Prof. Rupal Oza is the director of the Women and Gender Studies program at Hunter College, CUNY. In our Q&A below, Rupal reveals a little about who she is, what she does, and how she does it as a feminist geographer. Her professional website is listed below. 



Write a brief summary about you and your work/interests/research.

My first book examined globalization in India at the time when India liberalized its economy in 1991. In the book, I looked at how globalization was debated through three sites of public date through the decade of the 1990s. These debates intertwined a rising aspirational middle class, the Hindu right wing, and political economic changes through the lens of gender and sexuality. Since then, as any other scholar, my work has shifted and changed.  I have worked on the link between U.S., India and Israel post 9/11 and the manner in which a perverse alliance formed between them through a shared discourse of the Muslim male terrorist.  More recently I’ve written on ‘Muslim fundamentalism’ and liberal feminist engagements. 

Q. What are you working on right now?

A. I am working on a few different projects: One a collection with Minelle Mahtani on gender, race and geography. Second I’m looking at land acquisition and the construction of value in Kutch Gujarat. I am also collaborating with a feminist legal scholar on an essay on drones.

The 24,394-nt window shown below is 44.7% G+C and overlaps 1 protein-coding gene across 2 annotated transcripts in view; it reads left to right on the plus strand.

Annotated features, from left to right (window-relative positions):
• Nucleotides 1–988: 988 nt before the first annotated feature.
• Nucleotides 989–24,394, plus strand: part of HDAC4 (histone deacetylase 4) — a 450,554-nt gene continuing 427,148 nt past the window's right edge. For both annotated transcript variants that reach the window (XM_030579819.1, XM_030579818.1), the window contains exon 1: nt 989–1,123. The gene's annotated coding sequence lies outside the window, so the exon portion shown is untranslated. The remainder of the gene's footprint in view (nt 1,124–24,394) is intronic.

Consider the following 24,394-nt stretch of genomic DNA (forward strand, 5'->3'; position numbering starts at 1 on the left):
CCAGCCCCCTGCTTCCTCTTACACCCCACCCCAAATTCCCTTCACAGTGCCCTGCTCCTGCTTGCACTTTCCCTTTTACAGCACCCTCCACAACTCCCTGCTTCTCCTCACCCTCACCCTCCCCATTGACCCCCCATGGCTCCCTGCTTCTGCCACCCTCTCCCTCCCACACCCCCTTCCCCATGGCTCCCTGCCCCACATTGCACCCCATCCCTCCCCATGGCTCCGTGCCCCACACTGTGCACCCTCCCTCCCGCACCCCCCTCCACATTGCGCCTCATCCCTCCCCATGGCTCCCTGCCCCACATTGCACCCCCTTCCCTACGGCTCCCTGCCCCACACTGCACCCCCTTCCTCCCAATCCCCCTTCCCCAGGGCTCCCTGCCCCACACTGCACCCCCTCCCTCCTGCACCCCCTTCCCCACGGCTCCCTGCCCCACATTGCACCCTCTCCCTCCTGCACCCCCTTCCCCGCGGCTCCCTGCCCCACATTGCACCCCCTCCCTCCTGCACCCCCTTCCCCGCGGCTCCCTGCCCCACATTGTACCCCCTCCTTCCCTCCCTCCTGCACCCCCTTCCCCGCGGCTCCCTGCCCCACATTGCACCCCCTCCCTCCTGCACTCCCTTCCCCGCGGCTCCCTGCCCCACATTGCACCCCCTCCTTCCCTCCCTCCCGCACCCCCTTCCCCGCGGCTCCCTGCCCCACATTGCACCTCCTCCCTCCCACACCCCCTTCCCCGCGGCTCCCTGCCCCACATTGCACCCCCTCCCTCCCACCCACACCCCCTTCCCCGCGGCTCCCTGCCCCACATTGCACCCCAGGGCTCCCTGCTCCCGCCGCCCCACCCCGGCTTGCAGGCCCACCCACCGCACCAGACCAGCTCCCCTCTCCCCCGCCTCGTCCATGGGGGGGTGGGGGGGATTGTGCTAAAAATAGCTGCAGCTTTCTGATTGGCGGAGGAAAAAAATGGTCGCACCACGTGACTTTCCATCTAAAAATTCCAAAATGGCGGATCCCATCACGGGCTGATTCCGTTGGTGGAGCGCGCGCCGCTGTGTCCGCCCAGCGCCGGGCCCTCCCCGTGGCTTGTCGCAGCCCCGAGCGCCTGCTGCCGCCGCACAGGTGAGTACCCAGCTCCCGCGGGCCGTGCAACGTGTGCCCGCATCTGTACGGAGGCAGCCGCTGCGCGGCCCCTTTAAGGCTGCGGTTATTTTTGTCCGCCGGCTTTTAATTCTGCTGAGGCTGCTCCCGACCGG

Q. Why feminist geography?

A. Bringing feminism and geographic understanding of space together offers interesting and provocative ways to consider issues of location, relationship between ‘the West and the rest,’ solidarity, and imperialism.

Q. What was the name of the last scholarly article or book you read?

A. I just finished reading and teaching Lila Abu-Lughod’s wonderful new book, ‘Do Muslim women need saving.’ Harvard University Press, 2013.

Q. What was you favorite class ever?

A. Wow – not sure, because I don’t think an entire class was ever that profound.  But I did learn a lot from a rich cohort and some teachers that helped a naïve girl navigate the academy.  And that learning helps me now see, from the other side, that despite the incredible privilege of being faculty, how alienating the academy is.

Q. What is your must read classic?

A. The stuff that I think about these days is how large patterns of violent disenfranchisement manifest at different scales.  So what I am reading now is Giovanni Arrighi’s ‘Long Twentieth Century’ which as it was written in 1994, I suppose makes it a classic.  But really there is so much more…. feminists texts in particular… that a list is challenging let alone a single text.

Q. Do you have any piece of advice for emerging scholars?

A. Find a cohort of friends and supporters who ‘get your back’ and perhaps a wonderful generous mentor who can be called on for support and help.

Q. What do you hope to get out of the Feminist Geography Conference?

A. Conversations, collaboration, change.


Want to know more about Rupal Oza’s research and work? Visit her professional website: Rupal Oza